Photo of a dog waiting by a window in the rain.

Starting out at a new school can be difficult, especially if you are moving away from friends or family.  

Here are a few strategies you can use to overcome homesickness this semester. 

1. Keep a hopeful outlook

While it may not be obvious, many students feel homesick, even as transfer students. Remind yourself that it’s okay to experience homesickness, especially when you have said goodbye to familiar people and places. 

It’s also important to keep in mind that homesickness is temporary. Chances are that feelings of loneliness or homesickness will lessen as you get more familiar with campus life and the people at CU. 

2. Stay in touch

While you navigate life on campus and meet new people, it’s important to keep in touch with your friends and family back home. Even if your friends are attending different colleges or living in different cities, checking in and catching up can help you feel more connected.  

If you’re struggling, reach out to someone you trust and talk through it. Staying in contact with people you love can help you feel like you’re not alone, and it can remind you that you have people you can rely on in tough times. 

Keep in mind that having a solid support system back home is important, but it also shouldn’t impede you from spending time or creating new connections here at CU. 

3. Establish a routine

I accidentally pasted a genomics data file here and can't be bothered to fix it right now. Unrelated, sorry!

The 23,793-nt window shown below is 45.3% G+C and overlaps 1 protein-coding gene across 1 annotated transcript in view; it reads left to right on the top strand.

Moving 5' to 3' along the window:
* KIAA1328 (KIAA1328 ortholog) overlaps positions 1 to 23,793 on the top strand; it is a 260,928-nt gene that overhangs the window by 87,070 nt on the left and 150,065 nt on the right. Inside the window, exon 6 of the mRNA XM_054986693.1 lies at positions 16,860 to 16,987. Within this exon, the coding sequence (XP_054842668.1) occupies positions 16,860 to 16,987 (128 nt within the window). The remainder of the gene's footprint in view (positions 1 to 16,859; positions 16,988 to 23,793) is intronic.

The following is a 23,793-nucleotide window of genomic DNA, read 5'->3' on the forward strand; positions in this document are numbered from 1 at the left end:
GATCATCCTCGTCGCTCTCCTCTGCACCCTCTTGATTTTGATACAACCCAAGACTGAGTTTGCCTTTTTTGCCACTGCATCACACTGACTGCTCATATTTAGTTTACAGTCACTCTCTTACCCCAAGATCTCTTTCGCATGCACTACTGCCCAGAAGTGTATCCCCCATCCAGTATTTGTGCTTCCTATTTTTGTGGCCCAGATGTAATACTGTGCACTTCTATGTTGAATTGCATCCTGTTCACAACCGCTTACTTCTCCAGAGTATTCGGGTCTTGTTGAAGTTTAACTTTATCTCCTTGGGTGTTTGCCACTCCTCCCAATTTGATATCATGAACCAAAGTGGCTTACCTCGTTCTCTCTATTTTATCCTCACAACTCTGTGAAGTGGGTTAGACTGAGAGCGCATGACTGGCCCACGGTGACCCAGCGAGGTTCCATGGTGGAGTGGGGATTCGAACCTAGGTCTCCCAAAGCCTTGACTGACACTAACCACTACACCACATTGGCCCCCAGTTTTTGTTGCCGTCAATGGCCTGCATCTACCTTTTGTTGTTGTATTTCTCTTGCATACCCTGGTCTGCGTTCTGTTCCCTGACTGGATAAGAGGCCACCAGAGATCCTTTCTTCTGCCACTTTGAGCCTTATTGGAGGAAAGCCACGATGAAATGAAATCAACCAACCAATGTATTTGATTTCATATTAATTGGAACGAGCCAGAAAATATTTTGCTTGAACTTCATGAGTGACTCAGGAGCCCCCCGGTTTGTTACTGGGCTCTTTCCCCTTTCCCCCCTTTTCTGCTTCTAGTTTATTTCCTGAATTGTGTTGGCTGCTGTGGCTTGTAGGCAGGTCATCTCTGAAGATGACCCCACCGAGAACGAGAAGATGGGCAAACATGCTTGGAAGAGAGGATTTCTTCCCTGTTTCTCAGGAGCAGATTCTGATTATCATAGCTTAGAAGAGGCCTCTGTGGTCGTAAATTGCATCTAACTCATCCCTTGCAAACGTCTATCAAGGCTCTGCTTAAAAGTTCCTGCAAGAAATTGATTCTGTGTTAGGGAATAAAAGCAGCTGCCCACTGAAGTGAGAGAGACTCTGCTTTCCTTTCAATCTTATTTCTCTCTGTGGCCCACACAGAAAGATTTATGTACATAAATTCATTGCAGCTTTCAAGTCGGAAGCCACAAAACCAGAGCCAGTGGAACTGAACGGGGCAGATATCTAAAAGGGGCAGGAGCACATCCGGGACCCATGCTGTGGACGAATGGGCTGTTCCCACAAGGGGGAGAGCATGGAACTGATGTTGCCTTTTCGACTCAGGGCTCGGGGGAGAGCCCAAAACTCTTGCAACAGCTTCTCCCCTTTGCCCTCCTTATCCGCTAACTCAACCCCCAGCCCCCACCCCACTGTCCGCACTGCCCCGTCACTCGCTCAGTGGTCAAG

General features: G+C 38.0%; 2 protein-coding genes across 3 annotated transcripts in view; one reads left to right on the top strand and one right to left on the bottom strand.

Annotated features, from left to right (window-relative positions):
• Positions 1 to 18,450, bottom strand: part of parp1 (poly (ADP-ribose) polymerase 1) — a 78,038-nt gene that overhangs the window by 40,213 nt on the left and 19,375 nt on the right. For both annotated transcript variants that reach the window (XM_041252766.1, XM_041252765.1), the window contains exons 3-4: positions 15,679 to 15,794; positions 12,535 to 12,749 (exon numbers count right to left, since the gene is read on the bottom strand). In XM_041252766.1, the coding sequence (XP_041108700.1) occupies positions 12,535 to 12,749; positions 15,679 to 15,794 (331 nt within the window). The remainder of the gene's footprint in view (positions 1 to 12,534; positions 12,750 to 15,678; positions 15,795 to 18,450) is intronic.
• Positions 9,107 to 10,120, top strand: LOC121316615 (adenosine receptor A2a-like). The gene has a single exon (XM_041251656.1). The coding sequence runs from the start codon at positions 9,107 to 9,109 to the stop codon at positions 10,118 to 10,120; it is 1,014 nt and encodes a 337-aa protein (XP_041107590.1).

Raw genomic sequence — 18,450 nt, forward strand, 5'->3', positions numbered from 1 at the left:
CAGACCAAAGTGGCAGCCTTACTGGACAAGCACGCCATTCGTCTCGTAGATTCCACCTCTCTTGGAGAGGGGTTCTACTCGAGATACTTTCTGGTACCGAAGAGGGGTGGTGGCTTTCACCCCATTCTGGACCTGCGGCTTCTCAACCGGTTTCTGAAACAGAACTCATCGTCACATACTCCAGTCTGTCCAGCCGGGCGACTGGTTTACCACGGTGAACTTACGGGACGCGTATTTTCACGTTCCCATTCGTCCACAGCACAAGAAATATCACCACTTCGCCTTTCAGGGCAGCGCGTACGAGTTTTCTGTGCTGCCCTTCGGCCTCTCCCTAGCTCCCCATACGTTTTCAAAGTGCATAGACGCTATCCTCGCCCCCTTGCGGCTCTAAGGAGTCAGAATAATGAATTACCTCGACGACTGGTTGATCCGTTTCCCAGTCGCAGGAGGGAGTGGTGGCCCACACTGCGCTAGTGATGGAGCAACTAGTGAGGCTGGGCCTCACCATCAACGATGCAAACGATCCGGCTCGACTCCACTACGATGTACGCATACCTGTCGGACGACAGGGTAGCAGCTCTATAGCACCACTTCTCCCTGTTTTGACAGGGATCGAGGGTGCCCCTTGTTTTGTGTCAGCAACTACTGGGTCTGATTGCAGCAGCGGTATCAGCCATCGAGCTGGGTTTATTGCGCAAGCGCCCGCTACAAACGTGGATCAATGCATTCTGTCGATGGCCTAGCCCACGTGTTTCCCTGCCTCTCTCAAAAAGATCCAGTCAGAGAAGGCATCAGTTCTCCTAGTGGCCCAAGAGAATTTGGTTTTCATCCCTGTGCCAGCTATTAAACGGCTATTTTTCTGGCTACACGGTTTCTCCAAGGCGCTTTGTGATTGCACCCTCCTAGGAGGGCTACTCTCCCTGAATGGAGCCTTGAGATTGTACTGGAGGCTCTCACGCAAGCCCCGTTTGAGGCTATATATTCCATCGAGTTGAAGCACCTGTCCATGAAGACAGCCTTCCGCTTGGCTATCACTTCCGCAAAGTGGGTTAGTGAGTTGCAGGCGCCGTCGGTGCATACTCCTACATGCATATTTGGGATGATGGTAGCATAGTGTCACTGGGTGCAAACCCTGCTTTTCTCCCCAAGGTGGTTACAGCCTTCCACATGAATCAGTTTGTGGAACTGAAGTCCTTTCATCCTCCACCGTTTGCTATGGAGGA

Living independently, navigating a new place and juggling a potentially demanding class schedule may require you to change up your previous routines. In fact, finding a rhythm on campus can help ease anxiety and uncertainty because it provides more predictability day to day. 

Here are some easy ways to add routine to your day: 

  • Wake up and go to sleep at roughly the same time every day. 
  • Take the same route to and from your classes. 
  • Schedule regular times during the day or week to enjoy hobbies, get physically active or spend time with friends. 
  • Plan out your meals on and off campus. 
  • Find a new favorite spot to study or grab snacks while you’re on campus. 
  • Eat meals around the same time. 

Creating a routine, no matter how small it may be, can help you feel more at ease and in control of your day. 

4. Put yourself out there (even if it’s hard)

Making friends as an adult may seem harder than it used to be. It can feel intimidating to be vulnerable and put yourself out there. However, it’s important to remember that if you’re struggling to make new friends or ‘find your people’ here on campus, you’re not alone.

Here are a few ways you can work to put yourself out there: 

  • Be flexible. Sometimes when you’re in search of friends, there is a tendency to expect one person to have it all. However, it’s important to stay open to friends who meet different needs. For instance, you may find someone who is good to study with, while another person may be better as a confidant.